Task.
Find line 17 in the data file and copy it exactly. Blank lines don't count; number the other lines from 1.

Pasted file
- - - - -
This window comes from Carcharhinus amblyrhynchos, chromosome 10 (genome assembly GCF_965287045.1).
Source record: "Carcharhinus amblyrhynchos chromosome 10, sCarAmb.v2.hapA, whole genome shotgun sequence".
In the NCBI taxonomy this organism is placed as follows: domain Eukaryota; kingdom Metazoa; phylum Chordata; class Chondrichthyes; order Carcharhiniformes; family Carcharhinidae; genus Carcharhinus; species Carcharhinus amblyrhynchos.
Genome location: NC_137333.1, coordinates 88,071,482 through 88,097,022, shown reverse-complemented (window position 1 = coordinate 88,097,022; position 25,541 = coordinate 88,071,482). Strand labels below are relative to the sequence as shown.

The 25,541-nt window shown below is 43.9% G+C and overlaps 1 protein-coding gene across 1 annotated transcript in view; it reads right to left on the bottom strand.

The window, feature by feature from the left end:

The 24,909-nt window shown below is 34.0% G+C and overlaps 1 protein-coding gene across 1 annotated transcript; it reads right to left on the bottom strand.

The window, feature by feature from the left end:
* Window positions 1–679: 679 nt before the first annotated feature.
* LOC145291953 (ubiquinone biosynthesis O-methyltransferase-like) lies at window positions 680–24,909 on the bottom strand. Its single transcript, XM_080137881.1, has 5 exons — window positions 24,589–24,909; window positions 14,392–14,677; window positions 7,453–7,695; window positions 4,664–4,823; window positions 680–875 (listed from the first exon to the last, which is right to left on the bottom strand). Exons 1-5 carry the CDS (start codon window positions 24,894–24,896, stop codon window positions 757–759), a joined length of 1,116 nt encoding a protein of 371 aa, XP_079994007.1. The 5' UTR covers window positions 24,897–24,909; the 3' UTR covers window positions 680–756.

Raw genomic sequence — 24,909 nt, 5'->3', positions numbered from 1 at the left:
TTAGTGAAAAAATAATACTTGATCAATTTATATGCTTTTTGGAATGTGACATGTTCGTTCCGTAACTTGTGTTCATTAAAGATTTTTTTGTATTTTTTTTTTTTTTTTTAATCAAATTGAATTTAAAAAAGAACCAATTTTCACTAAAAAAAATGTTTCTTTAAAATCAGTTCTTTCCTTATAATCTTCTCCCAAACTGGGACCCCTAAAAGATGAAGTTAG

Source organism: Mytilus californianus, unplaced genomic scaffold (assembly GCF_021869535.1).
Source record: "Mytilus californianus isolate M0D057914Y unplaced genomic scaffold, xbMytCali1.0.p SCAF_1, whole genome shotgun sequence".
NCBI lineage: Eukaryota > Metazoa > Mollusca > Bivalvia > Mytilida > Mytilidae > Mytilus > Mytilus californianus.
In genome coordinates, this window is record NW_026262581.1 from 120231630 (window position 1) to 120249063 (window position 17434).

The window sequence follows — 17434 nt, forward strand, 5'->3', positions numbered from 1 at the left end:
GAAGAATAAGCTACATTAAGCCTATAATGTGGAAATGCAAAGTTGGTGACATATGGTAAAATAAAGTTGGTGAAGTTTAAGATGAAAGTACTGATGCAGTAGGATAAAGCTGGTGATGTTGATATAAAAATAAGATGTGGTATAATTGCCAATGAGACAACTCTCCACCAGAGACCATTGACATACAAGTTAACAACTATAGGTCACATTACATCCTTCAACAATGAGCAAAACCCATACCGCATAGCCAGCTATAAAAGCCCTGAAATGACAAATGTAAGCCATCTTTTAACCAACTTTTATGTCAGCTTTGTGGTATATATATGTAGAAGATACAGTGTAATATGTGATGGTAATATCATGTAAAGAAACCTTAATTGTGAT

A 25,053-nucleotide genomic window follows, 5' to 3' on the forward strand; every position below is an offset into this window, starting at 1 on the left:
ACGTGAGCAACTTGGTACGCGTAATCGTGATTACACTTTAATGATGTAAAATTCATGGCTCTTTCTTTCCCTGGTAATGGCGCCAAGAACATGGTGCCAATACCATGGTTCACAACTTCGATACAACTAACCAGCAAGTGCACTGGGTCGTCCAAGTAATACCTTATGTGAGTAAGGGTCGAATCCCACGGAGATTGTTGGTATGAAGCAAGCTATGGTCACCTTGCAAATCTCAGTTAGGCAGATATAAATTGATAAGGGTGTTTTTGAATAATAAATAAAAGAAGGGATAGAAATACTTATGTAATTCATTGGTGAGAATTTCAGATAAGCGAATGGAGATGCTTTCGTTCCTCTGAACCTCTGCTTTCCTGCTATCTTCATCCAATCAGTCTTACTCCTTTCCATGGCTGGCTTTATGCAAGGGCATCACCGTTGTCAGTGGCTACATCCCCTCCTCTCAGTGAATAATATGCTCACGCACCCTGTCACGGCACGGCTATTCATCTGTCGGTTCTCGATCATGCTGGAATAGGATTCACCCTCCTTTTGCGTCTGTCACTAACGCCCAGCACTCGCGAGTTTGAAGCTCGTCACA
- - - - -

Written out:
The window sequence follows — 17434 nt, forward strand, 5'->3', positions numbered from 1 at the left end: